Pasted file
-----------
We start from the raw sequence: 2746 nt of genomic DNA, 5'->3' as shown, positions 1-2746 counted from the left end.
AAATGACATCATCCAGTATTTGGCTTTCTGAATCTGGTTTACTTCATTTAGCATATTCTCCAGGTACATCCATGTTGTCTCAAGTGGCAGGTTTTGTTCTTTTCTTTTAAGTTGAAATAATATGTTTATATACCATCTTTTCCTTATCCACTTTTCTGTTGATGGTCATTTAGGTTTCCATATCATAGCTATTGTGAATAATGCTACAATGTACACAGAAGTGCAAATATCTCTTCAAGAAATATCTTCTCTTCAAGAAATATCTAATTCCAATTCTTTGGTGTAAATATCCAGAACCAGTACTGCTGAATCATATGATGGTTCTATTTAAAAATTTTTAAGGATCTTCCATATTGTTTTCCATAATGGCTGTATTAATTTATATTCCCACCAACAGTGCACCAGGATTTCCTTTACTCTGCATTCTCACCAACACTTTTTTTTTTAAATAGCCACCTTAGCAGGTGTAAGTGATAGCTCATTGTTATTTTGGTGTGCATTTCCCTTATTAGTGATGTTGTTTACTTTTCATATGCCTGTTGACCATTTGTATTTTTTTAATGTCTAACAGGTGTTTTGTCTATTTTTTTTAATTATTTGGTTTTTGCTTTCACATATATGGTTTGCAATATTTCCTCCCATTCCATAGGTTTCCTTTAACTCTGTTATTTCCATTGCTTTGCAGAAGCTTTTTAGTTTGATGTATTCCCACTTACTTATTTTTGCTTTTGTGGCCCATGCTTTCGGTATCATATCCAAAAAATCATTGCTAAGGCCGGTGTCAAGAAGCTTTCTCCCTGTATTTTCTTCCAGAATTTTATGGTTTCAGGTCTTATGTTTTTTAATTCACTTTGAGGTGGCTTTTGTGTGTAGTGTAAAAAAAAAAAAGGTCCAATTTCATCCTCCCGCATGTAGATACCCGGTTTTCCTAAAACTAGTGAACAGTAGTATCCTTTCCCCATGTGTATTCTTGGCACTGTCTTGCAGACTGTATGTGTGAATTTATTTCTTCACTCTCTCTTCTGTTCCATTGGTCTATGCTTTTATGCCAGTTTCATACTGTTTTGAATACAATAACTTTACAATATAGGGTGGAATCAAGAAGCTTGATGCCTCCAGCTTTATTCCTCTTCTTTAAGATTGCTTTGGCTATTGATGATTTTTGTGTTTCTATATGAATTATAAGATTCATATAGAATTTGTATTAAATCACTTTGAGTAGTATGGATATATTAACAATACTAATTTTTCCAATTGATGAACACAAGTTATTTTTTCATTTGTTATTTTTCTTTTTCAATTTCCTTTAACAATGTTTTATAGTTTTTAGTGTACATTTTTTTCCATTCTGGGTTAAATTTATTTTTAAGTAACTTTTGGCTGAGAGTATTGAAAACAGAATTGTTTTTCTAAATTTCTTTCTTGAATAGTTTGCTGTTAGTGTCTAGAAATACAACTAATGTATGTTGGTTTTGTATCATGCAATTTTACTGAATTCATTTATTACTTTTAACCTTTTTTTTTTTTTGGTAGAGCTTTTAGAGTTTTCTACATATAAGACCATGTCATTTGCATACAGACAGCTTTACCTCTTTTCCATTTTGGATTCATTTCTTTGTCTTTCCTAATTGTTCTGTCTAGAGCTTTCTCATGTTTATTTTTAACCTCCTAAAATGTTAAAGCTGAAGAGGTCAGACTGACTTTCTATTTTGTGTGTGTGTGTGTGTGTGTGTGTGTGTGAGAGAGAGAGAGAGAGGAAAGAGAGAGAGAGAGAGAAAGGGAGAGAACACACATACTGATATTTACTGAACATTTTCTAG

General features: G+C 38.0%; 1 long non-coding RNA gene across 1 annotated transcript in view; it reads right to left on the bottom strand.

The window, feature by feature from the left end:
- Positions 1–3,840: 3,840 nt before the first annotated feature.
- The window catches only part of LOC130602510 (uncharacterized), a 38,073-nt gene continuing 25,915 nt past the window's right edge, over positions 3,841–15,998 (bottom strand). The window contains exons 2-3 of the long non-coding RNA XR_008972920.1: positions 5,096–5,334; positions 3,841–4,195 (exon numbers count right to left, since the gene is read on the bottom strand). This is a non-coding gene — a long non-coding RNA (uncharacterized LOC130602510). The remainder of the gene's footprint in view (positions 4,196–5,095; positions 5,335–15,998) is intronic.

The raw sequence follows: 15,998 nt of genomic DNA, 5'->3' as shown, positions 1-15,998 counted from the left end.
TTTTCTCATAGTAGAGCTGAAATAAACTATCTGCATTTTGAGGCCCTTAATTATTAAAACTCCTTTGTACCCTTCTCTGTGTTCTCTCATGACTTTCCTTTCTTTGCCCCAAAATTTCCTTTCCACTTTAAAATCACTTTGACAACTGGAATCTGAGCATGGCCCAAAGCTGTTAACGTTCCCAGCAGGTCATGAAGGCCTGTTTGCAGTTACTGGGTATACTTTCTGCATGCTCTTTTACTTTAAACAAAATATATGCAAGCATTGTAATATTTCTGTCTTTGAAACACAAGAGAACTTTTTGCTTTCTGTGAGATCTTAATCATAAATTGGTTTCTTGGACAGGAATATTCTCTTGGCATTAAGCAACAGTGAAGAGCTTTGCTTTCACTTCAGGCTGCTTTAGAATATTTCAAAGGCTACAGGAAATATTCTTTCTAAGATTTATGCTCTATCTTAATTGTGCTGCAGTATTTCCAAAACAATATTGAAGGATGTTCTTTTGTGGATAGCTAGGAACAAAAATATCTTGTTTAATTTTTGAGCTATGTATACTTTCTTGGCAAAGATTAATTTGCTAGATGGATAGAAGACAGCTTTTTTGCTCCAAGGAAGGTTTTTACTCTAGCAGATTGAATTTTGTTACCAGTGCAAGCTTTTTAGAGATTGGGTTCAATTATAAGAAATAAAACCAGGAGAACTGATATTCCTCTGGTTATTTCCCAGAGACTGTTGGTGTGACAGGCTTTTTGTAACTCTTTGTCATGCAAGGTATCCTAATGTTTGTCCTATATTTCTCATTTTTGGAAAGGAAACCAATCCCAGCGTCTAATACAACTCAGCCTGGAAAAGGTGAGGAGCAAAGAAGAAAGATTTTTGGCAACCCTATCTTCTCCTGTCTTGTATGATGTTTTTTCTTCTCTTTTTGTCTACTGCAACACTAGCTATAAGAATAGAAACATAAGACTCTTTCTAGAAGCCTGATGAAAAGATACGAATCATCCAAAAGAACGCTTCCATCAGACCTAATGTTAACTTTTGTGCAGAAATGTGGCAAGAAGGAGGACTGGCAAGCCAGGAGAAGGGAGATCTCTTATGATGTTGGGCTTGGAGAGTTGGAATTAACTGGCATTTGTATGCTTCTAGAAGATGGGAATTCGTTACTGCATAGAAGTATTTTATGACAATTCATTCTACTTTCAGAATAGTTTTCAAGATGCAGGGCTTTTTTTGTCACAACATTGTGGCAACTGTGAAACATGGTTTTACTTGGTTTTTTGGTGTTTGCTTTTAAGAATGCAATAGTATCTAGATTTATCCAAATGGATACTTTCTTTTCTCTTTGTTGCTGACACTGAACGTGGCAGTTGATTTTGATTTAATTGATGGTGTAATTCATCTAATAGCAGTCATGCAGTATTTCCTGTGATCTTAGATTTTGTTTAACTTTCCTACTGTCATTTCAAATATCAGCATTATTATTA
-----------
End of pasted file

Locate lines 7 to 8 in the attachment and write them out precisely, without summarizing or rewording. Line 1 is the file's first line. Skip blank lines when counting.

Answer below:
The raw sequence follows: 15,998 nt of genomic DNA, 5'->3' as shown, positions 1-15,998 counted from the left end.
TTTTCTCATAGTAGAGCTGAAATAAACTATCTGCATTTTGAGGCCCTTAATTATTAAAACTCCTTTGTACCCTTCTCTGTGTTCTCTCATGACTTTCCTTTCTTTGCCCCAAAATTTCCTTTCCACTTTAAAATCACTTTGACAACTGGAATCTGAGCATGGCCCAAAGCTGTTAACGTTCCCAGCAGGTCATGAAGGCCTGTTTGCAGTTACTGGGTATACTTTCTGCATGCTCTTTTACTTTAAACAAAATATATGCAAGCATTGTAATATTTCTGTCTTTGAAACACAAGAGAACTTTTTGCTTTCTGTGAGATCTTAATCATAAATTGGTTTCTTGGACAGGAATATTCTCTTGGCATTAAGCAACAGTGAAGAGCTTTGCTTTCACTTCAGGCTGCTTTAGAATATTTCAAAGGCTACAGGAAATATTCTTTCTAAGATTTATGCTCTATCTTAATTGTGCTGCAGTATTTCCAAAACAATATTGAAGGATGTTCTTTTGTGGATAGCTAGGAACAAAAATATCTTGTTTAATTTTTGAGCTATGTATACTTTCTTGGCAAAGATTAATTTGCTAGATGGATAGAAGACAGCTTTTTTGCTCCAAGGAAGGTTTTTACTCTAGCAGATTGAATTTTGTTACCAGTGCAAGCTTTTTAGAGATTGGGTTCAATTATAAGAAATAAAACCAGGAGAACTGATATTCCTCTGGTTATTTCCCAGAGACTGTTGGTGTGACAGGCTTTTTGTAACTCTTTGTCATGCAAGGTATCCTAATGTTTGTCCTATATTTCTCATTTTTGGAAAGGAAACCAATCCCAGCGTCTAATACAACTCAGCCTGGAAAAGGTGAGGAGCAAAGAAGAAAGATTTTTGGCAACCCTATCTTCTCCTGTCTTGTATGATGTTTTTTCTTCTCTTTTTGTCTACTGCAACACTAGCTATAAGAATAGAAACATAAGACTCTTTCTAGAAGCCTGATGAAAAGATACGAATCATCCAAAAGAACGCTTCCATCAGACCTAATGTTAACTTTTGTGCAGAAATGTGGCAAGAAGGAGGACTGGCAAGCCAGGAGAAGGGAGATCTCTTATGATGTTGGGCTTGGAGAGTTGGAATTAACTGGCATTTGTATGCTTCTAGAAGATGGGAATTCGTTACTGCATAGAAGTATTTTATGACAATTCATTCTACTTTCAGAATAGTTTTCAAGATGCAGGGCTTTTTTTGTCACAACATTGTGGCAACTGTGAAACATGGTTTTACTTGGTTTTTTGGTGTTTGCTTTTAAGAATGCAATAGTATCTAGATTTATCCAAATGGATACTTTCTTTTCTCTTTGTTGCTGACACTGAACGTGGCAGTTGATTTTGATTTAATTGATGGTGTAATTCATCTAATAGCAGTCATGCAGTATTTCCTGTGATCTTAGATTTTGTTTAACTTTCCTACTGTCATTTCAAATATCAGCATTATTATTA